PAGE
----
How Goldman's cafeteria economics helps cut lunchtime queues short

Tired of wasting your break waiting in line for food? Many of us in the UK are trying to spend less time queueing at lunch, with the average worker taking just 29 minutes before returning to work according to a OnePoll study.

As you might expect, the smart guys at top investment bank Goldman Sachs have devised a solution. They've used price signals to try and smooth traffic to the cafeteria.

At Goldman, cafeteria rush hour times are covered by a "cost penalty window" according to CNBC. If you go for food at any time outside the 11.30am to 1.30pm peak, you'll receive a 25 per cent discount.

It's a smart move, and makes sense for a company that pays a lot for its staff. In finance, people are your capital, and having them idle in a lunch queue does you no favours.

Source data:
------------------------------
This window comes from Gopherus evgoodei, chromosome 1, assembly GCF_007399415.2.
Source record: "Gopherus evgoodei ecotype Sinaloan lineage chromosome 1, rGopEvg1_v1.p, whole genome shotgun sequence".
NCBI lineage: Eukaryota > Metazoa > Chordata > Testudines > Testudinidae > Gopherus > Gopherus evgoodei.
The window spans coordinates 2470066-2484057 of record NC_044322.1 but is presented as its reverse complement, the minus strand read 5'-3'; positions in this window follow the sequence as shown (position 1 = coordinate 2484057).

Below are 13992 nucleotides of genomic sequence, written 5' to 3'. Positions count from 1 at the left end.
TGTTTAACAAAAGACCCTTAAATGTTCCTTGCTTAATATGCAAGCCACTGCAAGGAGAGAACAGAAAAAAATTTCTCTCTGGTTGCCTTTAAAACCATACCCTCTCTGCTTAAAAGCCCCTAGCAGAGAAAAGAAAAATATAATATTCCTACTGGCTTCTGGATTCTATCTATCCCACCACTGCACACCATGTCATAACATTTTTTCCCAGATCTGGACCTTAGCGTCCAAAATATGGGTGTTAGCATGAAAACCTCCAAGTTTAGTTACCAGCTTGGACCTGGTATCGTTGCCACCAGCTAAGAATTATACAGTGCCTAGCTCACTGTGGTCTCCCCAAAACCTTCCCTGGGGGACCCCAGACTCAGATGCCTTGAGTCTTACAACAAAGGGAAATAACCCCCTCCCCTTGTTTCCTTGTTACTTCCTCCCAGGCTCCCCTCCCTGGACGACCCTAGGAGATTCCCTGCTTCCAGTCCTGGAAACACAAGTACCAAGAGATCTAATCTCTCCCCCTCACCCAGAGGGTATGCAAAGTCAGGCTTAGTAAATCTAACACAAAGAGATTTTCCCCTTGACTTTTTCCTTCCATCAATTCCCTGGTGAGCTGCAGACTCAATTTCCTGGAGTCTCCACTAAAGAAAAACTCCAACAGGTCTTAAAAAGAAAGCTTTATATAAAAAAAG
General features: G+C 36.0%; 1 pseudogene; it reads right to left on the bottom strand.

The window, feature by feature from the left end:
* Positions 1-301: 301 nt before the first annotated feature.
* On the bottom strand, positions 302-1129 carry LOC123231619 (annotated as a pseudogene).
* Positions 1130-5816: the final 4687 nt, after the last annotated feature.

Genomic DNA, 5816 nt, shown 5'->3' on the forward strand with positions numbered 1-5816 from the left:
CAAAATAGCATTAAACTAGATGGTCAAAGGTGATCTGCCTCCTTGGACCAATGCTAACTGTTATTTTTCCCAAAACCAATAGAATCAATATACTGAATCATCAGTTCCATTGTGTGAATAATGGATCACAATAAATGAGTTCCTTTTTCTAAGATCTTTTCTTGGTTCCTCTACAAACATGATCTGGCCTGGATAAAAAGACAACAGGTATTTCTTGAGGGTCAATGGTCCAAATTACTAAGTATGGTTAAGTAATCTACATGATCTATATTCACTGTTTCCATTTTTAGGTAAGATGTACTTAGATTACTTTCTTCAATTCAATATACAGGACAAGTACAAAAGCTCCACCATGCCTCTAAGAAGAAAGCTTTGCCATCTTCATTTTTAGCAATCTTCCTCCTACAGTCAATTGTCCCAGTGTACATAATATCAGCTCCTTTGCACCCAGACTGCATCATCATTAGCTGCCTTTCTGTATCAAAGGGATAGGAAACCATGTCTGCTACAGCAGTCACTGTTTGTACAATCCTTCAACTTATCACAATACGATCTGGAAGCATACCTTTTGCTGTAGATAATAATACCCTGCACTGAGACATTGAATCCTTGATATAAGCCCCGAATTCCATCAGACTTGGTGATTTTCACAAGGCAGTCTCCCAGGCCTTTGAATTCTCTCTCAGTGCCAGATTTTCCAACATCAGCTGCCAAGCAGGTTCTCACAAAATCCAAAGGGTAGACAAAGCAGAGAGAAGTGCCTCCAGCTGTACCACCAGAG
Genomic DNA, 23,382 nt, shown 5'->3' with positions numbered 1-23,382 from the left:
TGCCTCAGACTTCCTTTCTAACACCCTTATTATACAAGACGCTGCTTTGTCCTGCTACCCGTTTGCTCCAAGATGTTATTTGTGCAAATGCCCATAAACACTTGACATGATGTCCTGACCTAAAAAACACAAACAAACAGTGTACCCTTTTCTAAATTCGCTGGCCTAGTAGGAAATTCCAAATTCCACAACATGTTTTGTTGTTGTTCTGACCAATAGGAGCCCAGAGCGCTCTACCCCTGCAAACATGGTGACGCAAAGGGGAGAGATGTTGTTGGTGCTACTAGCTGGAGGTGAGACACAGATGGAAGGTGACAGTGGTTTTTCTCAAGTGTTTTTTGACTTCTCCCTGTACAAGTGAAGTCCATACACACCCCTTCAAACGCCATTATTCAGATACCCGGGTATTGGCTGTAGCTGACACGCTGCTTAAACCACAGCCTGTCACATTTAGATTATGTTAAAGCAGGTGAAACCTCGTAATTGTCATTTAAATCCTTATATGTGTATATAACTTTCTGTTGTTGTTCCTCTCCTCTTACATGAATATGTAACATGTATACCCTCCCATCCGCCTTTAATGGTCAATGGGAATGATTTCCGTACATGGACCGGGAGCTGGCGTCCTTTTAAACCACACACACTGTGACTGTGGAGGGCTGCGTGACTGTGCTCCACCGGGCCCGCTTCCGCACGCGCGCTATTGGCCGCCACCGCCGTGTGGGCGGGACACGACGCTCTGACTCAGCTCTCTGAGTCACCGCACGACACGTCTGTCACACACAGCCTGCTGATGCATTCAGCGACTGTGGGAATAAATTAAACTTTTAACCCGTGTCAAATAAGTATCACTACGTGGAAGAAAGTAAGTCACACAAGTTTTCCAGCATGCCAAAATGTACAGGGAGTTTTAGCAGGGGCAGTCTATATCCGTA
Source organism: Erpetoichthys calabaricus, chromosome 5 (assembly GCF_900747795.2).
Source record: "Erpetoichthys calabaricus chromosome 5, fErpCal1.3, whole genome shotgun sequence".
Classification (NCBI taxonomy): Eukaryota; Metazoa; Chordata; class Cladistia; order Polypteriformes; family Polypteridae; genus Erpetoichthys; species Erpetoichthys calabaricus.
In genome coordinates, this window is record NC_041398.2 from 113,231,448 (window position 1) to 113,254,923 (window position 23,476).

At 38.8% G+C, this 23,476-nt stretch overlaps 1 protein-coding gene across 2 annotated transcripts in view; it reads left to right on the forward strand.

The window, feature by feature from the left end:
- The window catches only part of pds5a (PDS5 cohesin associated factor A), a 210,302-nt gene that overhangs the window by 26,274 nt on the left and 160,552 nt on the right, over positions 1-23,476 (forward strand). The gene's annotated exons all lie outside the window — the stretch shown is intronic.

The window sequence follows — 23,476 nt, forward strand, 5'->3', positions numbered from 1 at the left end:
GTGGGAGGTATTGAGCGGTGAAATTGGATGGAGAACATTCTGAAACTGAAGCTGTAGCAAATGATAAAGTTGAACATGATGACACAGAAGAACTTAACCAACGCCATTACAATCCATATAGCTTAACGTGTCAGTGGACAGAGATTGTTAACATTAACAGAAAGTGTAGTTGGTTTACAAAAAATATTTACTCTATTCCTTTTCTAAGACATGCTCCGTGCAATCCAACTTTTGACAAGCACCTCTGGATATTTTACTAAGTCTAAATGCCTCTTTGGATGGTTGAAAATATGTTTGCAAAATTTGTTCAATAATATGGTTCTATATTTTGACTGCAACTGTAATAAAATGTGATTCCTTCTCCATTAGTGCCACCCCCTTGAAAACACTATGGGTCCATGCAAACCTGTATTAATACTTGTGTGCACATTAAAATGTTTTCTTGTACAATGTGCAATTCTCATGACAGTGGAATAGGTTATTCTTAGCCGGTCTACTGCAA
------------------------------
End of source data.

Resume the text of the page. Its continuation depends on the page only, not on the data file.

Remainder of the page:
If you're a fan of finance stereotypes you might see Goldman's policy going one of two ways. Employees at the investment bank have a higher income than the average American so they're probably going to be less sensitive to a higher lunch bill.

Alternatively, staff may do something else they're famous for, and minimise unnecessary costs. This can go too far, and have an unintended result. Those who waited for the discount rush to lunch at 1.30pm, resulting in a line. You'd assume that before the policy, those workers were more spread out (over the 11.30am to 1.30pm period, rather than surging for lunch at 1.30pm).

Spokesman David Wells explained the lack of spokesperson availability around 1.30pm to CNBC. Wells said that "Goldman approves of employees using their capital efficiently".

Others have their own recommendations for understanding the economics of lunch lines. Tyler Cowen suggests that a queue implies a place is good - an ineffcient way of signalling the presence of consumer surplus. If customers weren't getting as good a deal then the line wouldn't be so long. So while producers could raise prices, the free marketing from a line outside your premises could be worth more.

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